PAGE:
Angels in the Outfield

Eleven NYUAD students compete in a charity football tournament.

The majority of NYUAD students know what it's like to be far away from home, missing friends and family, and craving a conversation in their native tongue. So it's no surprise that 11 students recently participated in a charity event for those in a similar situation. Competing in a charity football tournament to raise funds for The Angel Appeal, a project by The Mission to Seafarers, the students laced up their boots to help the organization provide seafarers at anchor (off the coast of Fujairah, but too far out to come ashore) vital contact from family and friends.

While the students have easy access to computers and the Internet, the seafarers — most of them spending an average of eight months at sea — do not. Often living without basic facilities, let alone Internet access, the crews endure extended periods of isolation and loneliness, separated from loved ones and unable to communicate with the outside world. Enter the M/V Flying Angel, a mobile floating center that operates seven days a week during daylight hours and is equipped with Internet facilities, telephones, a library, a small shop for essential items, and a Welfare Officer. The seafarers may even run into someone who speaks their language.

We believe that athletics should be used as a tool for positive social change on a global scale.

Peter Dicce, Director of Athletics at NYUAD

"We've had an ongoing dialogue about the future of the NYUAD Athletic program and its legacy," said NYUAD Director of Athletics Peter Dicce, who was also the NYUAD teams' coach for the tournament. "We believe that athletics should be used as a tool for positive social change on a global scale." As Dicce noted, once the department found out about the event, "we were eager to help in our own small way."

And the tournament, held at the Dubai International Seafarers Centre, was a success for NYUAD in more ways than one. In addition to all funds raised being put toward helping seafarers over the festive period, the students — playing on two five-a-side teams — made it to the semi-finals (with one team going on to battle it out in the championship match) and ultimately won second and third place out of 19 teams.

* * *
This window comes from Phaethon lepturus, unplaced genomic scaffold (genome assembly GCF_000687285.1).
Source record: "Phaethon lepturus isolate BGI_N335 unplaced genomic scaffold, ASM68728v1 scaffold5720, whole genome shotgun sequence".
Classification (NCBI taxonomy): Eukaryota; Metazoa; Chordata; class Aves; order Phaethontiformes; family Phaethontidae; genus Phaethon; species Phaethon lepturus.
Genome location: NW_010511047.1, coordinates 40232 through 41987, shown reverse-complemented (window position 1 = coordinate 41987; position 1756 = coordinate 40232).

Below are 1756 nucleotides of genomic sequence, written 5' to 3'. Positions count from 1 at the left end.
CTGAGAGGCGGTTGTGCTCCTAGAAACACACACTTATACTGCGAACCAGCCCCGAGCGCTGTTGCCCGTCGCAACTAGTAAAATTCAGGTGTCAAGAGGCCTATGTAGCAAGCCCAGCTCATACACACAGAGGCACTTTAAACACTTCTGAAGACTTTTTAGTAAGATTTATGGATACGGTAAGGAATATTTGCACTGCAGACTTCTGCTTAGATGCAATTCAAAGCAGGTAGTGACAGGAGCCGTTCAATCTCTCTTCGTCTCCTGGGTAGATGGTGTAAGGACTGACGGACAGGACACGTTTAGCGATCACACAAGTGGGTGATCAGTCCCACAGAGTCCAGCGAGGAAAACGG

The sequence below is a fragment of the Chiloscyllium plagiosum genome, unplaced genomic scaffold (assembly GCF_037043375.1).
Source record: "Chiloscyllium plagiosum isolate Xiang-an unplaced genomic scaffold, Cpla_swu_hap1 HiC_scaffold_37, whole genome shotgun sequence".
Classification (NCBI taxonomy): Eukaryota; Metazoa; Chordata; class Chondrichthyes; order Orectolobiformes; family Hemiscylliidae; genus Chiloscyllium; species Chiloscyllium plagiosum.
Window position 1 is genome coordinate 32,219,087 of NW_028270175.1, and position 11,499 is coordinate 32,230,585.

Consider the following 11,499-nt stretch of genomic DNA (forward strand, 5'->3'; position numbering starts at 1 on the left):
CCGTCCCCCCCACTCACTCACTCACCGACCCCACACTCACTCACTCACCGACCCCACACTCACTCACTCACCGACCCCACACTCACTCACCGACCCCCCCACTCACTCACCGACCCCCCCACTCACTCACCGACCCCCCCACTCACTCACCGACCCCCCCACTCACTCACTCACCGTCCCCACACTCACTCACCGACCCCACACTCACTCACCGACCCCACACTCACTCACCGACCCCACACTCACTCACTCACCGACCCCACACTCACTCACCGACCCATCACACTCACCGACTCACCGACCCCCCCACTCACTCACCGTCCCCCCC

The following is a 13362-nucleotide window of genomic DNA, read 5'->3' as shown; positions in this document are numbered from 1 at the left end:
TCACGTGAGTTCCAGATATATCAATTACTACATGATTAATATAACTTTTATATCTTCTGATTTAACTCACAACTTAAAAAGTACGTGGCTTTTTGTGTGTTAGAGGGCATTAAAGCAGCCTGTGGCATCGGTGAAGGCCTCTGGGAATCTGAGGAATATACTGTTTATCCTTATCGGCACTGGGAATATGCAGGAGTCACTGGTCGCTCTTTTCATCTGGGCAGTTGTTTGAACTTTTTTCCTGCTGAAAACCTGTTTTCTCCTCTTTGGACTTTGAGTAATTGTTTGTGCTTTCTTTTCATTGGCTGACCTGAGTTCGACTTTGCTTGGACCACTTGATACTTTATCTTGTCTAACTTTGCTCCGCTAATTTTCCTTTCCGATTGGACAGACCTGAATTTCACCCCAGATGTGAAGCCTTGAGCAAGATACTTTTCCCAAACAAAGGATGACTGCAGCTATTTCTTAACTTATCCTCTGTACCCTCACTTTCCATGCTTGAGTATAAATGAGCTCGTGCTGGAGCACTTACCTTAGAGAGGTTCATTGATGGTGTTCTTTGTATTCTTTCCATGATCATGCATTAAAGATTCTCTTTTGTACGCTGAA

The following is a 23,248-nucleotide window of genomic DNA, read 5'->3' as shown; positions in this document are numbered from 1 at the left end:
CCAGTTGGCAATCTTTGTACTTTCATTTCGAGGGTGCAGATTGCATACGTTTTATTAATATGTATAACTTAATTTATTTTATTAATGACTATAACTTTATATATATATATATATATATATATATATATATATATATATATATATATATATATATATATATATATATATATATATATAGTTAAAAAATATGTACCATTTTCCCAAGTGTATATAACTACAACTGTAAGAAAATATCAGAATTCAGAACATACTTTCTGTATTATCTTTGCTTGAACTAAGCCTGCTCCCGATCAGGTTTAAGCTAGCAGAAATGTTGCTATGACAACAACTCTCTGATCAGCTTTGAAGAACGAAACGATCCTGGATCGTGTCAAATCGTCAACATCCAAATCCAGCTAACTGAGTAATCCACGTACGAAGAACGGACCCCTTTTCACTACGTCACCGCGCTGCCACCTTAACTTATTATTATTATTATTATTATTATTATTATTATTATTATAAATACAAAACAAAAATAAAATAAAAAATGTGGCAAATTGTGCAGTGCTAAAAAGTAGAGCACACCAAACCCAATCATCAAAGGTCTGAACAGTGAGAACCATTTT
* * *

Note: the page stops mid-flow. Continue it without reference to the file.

"This experience was amazing," said David Bassini, NYUAD Class of 2014, the teams' captain. "Winning matches all the way to the final is a beautiful feeling." Bassini, who played despite severe ear pain, made sure to keep a positive attitude throughout the tournament, knowing the team would pick up on his vibe. "We are starting to become a big family," he said. "We support each other, scream for each other, and cheer each other on. Being named captain was an honor. I feel very proud of the job we did as a team."

For Madhav Vaidyanathan, NYUAD Class of 2014, participating in the tournament wasn't just about playing the game he loves, boosting the team's chemistry, or taking a break from schoolwork. "To be able to do this for an even greater social cause certainly adds that extra value to the experience," he said. As part of the team that played in the championship match, Vaidyanathan enjoyed even more satisfaction when the referee chose him as Player of the Finals. Down 0-2 in the final game, he scored twice, bringing the team up to 2-2. The other team scored one more goal and won, but, as Vaidyanathan said, "The referee chose to give me the award. I am grateful for that."

The tournament ended with a barbecue for the crowd of players and spectators, but the students did not have time to eat. After the awards ceremony, they were whisked back to Abu Dhabi for the Kanye West concert, a show to celebrate the opening day of the Abu Dhabi Formula One Grand Prix.